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29 May 2022
The Lost Coast of northern California shows geological evidence of deep sea turbidity current sedimentation, tectonic accretion during Mesozoic subduction, and then isostatic uplift interacting with shoreline erosion. Check out a few photographs taken by Callan’s wife on a recent backpacking trip through the region.
18 September 2020
Working up some new images for my free, online Historical Geology textbook, I annotated a photograph I took in March of this alluvial fan in southern Death Valley. The development of desert varnish on older parts of the fan shows their age visually in a quick and easy way of determining fan deposit sequence: I’ve been making a lot of these animated annotations as a way of conserving space in …
27 March 2020
What day is it again? Hard to keep track in the days of raging coronavirus infections, but it is in fact Friday, which means that if you want a dose of the halcyon pre-COVID-19 days, you can enjoy this example of a false fold from Death Valley National Park’s Titus Canyon.
20 March 2020
We are living in surreal times. It hardly seems possible, but a week ago this evening, I drove down the Las Vegas strip with my students, ogling at the glitz and spectacle and crowds. Now, a mere 7 days later, Vegas has been shuttered, and it’s been shuttered for days. We traveled freely through California and now a week later, everyone in the state is ordered to stay home. What …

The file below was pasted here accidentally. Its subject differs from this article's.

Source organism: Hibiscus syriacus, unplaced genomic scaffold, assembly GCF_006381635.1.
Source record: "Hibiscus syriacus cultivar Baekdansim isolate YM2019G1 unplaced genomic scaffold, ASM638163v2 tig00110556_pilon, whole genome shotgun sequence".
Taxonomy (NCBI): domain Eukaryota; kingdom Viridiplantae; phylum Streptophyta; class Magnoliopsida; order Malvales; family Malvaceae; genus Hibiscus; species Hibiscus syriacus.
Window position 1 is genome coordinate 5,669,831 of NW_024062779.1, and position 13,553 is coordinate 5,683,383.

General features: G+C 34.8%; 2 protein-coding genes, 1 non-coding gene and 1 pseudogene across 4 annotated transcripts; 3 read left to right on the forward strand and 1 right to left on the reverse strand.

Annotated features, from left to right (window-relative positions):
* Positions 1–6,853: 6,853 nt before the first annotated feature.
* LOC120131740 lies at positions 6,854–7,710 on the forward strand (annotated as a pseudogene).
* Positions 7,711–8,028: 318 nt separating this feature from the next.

13 March 2020
Hi everyone, and greetings from eastern California’s Death Valley, where I’m leading a field geology course over our spring break. I found an excellent Friday fold for you: That’s the Cambrian-aged Bonanza King Formation, a package of limestones, as exposed in lower Titus Canyon, Death Valley National Park. Here’s the thing: the lower part of that outcrop is Upper Bonanza King Formation, while the upper part of the cliff is …
14 February 2020
Today’s Friday Fold comes from Edith Carolina Rojas, the dynamic geology professor at The College of The Desert in Palm Desert, California. She’s an awesome person, and also the sense of scale in this amazing image: Edith shares that this gorgeous structure is an anticline is located in Split Mountain Gorge in Fish Creek Canyon. It’s a gigantic gravity-slide fold due to soft sediment deformation in the Latrania Formation. Wow …
7 February 2020
The Friday fold shows disharmonic crumpling in marbles of the Boyden Cave Root Pendant in California’s Sierra Nevada. The GigaPan image displayed is part of the digital legacy of Ron Schott, who passed away a year and a half ago.
13 December 2019
A pre-Fall Meeting field trip to the coast of northern California yields rare sights of garnet-bearing blueschist, plus eclogite, some pillow basalts, birds, waves, wind, and a lot of rain.
10 December 2019
This week marks the launch of a new digital revision of a field guide to the geology of San Francisco, “Streetcar 2 Subduction.” Learn more here!
22 November 2019